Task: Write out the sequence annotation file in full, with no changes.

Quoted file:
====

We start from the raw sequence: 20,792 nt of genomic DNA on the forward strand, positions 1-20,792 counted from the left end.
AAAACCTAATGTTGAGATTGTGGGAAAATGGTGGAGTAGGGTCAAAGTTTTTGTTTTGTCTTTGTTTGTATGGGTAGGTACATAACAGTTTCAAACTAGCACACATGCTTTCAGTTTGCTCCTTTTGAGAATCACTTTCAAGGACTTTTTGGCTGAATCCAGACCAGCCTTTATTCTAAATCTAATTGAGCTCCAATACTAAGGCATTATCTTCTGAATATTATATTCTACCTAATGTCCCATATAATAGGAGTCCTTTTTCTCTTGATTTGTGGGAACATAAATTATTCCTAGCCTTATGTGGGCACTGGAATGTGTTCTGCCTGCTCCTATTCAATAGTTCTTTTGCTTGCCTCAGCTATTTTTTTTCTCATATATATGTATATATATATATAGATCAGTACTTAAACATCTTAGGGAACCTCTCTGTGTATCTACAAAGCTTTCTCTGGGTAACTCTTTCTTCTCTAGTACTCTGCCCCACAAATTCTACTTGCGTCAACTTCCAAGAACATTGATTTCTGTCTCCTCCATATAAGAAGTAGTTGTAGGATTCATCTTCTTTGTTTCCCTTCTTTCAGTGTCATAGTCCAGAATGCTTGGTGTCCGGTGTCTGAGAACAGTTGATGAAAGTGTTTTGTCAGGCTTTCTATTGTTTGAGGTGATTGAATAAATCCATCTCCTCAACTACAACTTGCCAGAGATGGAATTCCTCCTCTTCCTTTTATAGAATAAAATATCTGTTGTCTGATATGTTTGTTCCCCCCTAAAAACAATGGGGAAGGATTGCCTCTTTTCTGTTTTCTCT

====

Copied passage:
We start from the raw sequence: 20,792 nt of genomic DNA on the forward strand, positions 1-20,792 counted from the left end.
AAAACCTAATGTTGAGATTGTGGGAAAATGGTGGAGTAGGGTCAAAGTTTTTGTTTTGTCTTTGTTTGTATGGGTAGGTACATAACAGTTTCAAACTAGCACACATGCTTTCAGTTTGCTCCTTTTGAGAATCACTTTCAAGGACTTTTTGGCTGAATCCAGACCAGCCTTTATTCTAAATCTAATTGAGCTCCAATACTAAGGCATTATCTTCTGAATATTATATTCTACCTAATGTCCCATATAATAGGAGTCCTTTTTCTCTTGATTTGTGGGAACATAAATTATTCCTAGCCTTATGTGGGCACTGGAATGTGTTCTGCCTGCTCCTATTCAATAGTTCTTTTGCTTGCCTCAGCTATTTTTTTTCTCATATATATGTATATATATATATAGATCAGTACTTAAACATCTTAGGGAACCTCTCTGTGTATCTACAAAGCTTTCTCTGGGTAACTCTTTCTTCTCTAGTACTCTGCCCCACAAATTCTACTTGCGTCAACTTCCAAGAACATTGATTTCTGTCTCCTCCATATAAGAAGTAGTTGTAGGATTCATCTTCTTTGTTTCCCTTCTTTCAGTGTCATAGTCCAGAATGCTTGGTGTCCGGTGTCTGAGAACAGTTGATGAAAGTGTTTTGTCAGGCTTTCTATTGTTTGAGGTGATTGAATAAATCCATCTCCTCAACTACAACTTGCCAGAGATGGAATTCCTCCTCTTCCTTTTATAGAATAAAATATCTGTTGTCTGATATGTTTGTTCCCCCCTAAAAACAATGGGGAAGGATTGCCTCTTTTCTGTTTTCTCT